(The Root) — The annual Halloween conversation surrounding race and costumes has become as much a part of the holiday tradition as trick-or-treating, pumpkin carving and sexy-everything getups.
If it's late October in America, you can count on the likes of the goofy donkey-riding "Hey Amigo," the political pun-inspired "Illegal Alien," the sexualized "Sake Sweetie" and the attempting-to-be-ironic "Gangsta Braids" being snatched from the shelves and the online inventories of costume stores. And don't forget their homemade (often more creative and more offensive) dress-up brethren.
Then there's the inevitable backlash against the way these physical representations of racial attitudes reinforce stereotypes about, mock or mischaracterize entire groups of people.
Next, the dialogue deteriorates ("Ignorant!" "Oversensitive!" "Political correctness gone wild!"), becoming old and useless faster than a jack-o'-lantern on Nov. 1.
Last year, Ohio University's STARS (Student Teaching Against Racism) Society's "We're a Culture, Not a Costume" campaign received national attention for its attempt to get ahead of the "not OK" offensive garb, with awareness-raising posters displayed around campus. President Sarah Williams told The Root that while 80 percent of the responses to the effort were positive or curious, 10 percent were "really negative and rooted in ignorance and white privilege."
And, from one perspective, that type of reaction — from those who lament that their racially themed fun would be ruined by having to consider its influence on others — is the most troubling and revealing part of this seasonal story.
It's the view that a blackface Barack Obama is fine, so long as it's the garb of a supporter versus a Tea Partier. Or that a white Dallas Cowboys' cheerleader in a Lil Wayne getup gets a pass because her African-American friends posed for pictures with her. It's the exasperation on the part of a "sexy" Pocahontas that political correctness is getting in the way of her fringe and feather-adorned, historically inaccurate style statement.
That kind of defensiveness is a symptom of the very attitude that stifles productive conversation about race for the other, noncostumed 364 days out of the year, says David J. Leonard, associate professor in and chair of the department of critical culture, gender and race studies at Washington State University, Pullam. "It just reflects how we talk about race in contemporary society," he says. "It reflects the overall belief that race doesn't matter, or that it only matters when people of color — who are accused of being overly sensitive, or 'playing the race card' — bring it up."
Not to mention, Leonard adds, the all-too-common attempt to respond to criticism with the "But I'm not racist" refrain is what he calls a misguided "What you are" versus "What you did" approach. In other words, many seem to forget that one needn't be a card-carrying white supremacist to make a choice that imagines racialized communities as "other"; that plays upon a history of inequalities and stereotypes; that instigates, mocks and offends.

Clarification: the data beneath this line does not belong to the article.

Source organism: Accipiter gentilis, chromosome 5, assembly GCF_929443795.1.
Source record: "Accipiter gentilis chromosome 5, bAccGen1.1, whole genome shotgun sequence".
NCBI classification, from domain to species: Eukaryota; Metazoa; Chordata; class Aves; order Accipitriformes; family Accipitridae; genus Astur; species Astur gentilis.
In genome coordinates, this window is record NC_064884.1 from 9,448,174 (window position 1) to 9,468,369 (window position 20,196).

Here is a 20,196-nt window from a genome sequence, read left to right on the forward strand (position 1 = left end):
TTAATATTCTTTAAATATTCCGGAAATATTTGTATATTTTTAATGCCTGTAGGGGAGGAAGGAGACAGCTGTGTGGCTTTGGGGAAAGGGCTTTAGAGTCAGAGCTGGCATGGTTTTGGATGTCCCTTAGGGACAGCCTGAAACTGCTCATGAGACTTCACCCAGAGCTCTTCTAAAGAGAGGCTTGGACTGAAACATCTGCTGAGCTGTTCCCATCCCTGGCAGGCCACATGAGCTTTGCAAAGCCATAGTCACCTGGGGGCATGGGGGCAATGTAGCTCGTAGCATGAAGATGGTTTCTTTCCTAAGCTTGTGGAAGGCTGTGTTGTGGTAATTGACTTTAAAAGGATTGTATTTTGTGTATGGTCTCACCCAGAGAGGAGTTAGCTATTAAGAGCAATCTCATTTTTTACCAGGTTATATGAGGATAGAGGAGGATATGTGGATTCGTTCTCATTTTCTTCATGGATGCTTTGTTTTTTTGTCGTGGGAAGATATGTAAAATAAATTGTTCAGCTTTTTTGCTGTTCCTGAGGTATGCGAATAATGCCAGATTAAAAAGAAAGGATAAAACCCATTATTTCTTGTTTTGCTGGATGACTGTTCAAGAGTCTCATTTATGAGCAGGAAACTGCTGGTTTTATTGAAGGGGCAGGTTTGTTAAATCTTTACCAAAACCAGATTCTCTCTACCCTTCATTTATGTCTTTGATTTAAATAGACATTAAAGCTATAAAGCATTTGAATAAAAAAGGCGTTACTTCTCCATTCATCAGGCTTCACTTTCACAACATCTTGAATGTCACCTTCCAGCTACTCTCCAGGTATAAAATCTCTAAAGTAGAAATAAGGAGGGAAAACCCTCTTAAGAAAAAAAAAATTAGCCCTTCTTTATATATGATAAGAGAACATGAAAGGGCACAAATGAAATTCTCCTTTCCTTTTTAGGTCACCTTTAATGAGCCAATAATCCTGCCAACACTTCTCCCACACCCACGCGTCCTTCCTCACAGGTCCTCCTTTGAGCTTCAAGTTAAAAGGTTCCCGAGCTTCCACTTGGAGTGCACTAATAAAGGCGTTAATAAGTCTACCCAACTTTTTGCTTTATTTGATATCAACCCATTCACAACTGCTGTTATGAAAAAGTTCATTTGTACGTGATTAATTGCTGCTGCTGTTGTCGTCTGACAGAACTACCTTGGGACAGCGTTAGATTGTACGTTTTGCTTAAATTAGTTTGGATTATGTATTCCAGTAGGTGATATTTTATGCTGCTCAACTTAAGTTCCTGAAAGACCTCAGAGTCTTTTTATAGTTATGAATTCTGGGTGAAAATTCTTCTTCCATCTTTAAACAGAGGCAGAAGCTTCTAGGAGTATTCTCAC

"There's this sense of 'I don't know why people have to make it a big deal,' " says Leslie Picca, associate professor of sociology at the University of Dayton in Ohio, whose book Two Faced Racism: Whites in the Backstage and Frontstage examines inconsistencies in the presentation of white racial attitudes, using data gathered from the journals of students recorded across the U.S. Despite living in a heavily racialized society with racial gaps in wealth, health and education, she says, many (especially young people bred to believe they exist in a "colorblind" world) have trouble accepting the serious implications of what they choose to wear for a once-a-year holiday, even when those implications are brought to their attention.
But it's not just the mindset of the college kid painting on the blackface before the keg party, the young woman hitting the dance floor as a "Seductive Squaw" or the suburban mom handing out candy as a geisha that matters, says Stephanie Troutman, assistant professor of women's and gender studies and African and African-American studies at Berea College in Kentucky. What's often lost in the discussion of the arguably innocent goals that inspire these costumes and the freedom of expression that allows them, she says, is the idea that "the context, the history and the signifiers matter," and that "we have to look at the result versus the intention."
This month, during which high school kids in blackface have already re-enacted Chris Brown's beating of Rihanna, costumes that play on stereotypes about African-American criminality, Asian sexuality and Mexican illegality are as predictable a part of the holiday as candy corn and miniature chocolate bars. Undoubtedly, someone has stocked up on Fashion Fair makeup to represent Olympic gymnast Gabby Douglas, in seeming unawareness of the country's disturbing history with white people painting themselves brown.
But Leonard hopes those who have problematic attire brought to their attention will, at the very least, reconsider using their relative privilege to dismiss criticism, and choose to listen rather than "hiding behind a mask of ignorance about racism in America." That, for the members of racial and ethnic groups who inspire the costumes — and for the country as a whole — would be something to celebrate.
Jenée Desmond-Harris is The Root's staff writer. Follow her on Twitter.